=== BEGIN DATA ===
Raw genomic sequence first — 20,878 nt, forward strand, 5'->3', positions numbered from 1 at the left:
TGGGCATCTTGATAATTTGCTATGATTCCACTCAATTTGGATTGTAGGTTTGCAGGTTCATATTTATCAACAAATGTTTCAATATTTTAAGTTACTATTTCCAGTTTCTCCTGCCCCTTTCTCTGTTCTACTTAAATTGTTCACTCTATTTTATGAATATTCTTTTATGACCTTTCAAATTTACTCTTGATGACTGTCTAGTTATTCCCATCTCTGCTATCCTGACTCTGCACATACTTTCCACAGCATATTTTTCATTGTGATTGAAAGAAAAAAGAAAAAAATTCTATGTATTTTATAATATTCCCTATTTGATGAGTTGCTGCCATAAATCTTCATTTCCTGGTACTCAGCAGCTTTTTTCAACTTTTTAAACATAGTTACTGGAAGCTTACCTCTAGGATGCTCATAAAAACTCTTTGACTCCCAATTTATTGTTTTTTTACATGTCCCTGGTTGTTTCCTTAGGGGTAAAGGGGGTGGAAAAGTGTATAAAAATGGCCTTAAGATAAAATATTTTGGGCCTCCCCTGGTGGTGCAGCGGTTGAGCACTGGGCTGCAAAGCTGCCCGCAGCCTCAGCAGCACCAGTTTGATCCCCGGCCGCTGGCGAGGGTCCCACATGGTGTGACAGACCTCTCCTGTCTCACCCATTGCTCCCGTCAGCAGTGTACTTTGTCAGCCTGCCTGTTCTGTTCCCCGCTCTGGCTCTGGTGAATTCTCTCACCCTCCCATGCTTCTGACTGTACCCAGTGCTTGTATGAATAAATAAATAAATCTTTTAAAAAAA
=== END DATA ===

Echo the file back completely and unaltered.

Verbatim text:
Raw genomic sequence first — 20,878 nt, forward strand, 5'->3', positions numbered from 1 at the left:
TGGGCATCTTGATAATTTGCTATGATTCCACTCAATTTGGATTGTAGGTTTGCAGGTTCATATTTATCAACAAATGTTTCAATATTTTAAGTTACTATTTCCAGTTTCTCCTGCCCCTTTCTCTGTTCTACTTAAATTGTTCACTCTATTTTATGAATATTCTTTTATGACCTTTCAAATTTACTCTTGATGACTGTCTAGTTATTCCCATCTCTGCTATCCTGACTCTGCACATACTTTCCACAGCATATTTTTCATTGTGATTGAAAGAAAAAAGAAAAAAATTCTATGTATTTTATAATATTCCCTATTTGATGAGTTGCTGCCATAAATCTTCATTTCCTGGTACTCAGCAGCTTTTTTCAACTTTTTAAACATAGTTACTGGAAGCTTACCTCTAGGATGCTCATAAAAACTCTTTGACTCCCAATTTATTGTTTTTTTACATGTCCCTGGTTGTTTCCTTAGGGGTAAAGGGGGTGGAAAAGTGTATAAAAATGGCCTTAAGATAAAATATTTTGGGCCTCCCCTGGTGGTGCAGCGGTTGAGCACTGGGCTGCAAAGCTGCCCGCAGCCTCAGCAGCACCAGTTTGATCCCCGGCCGCTGGCGAGGGTCCCACATGGTGTGACAGACCTCTCCTGTCTCACCCATTGCTCCCGTCAGCAGTGTACTTTGTCAGCCTGCCTGTTCTGTTCCCCGCTCTGGCTCTGGTGAATTCTCTCACCCTCCCATGCTTCTGACTGTACCCAGTGCTTGTATGAATAAATAAATAAATCTTTTAAAAAAA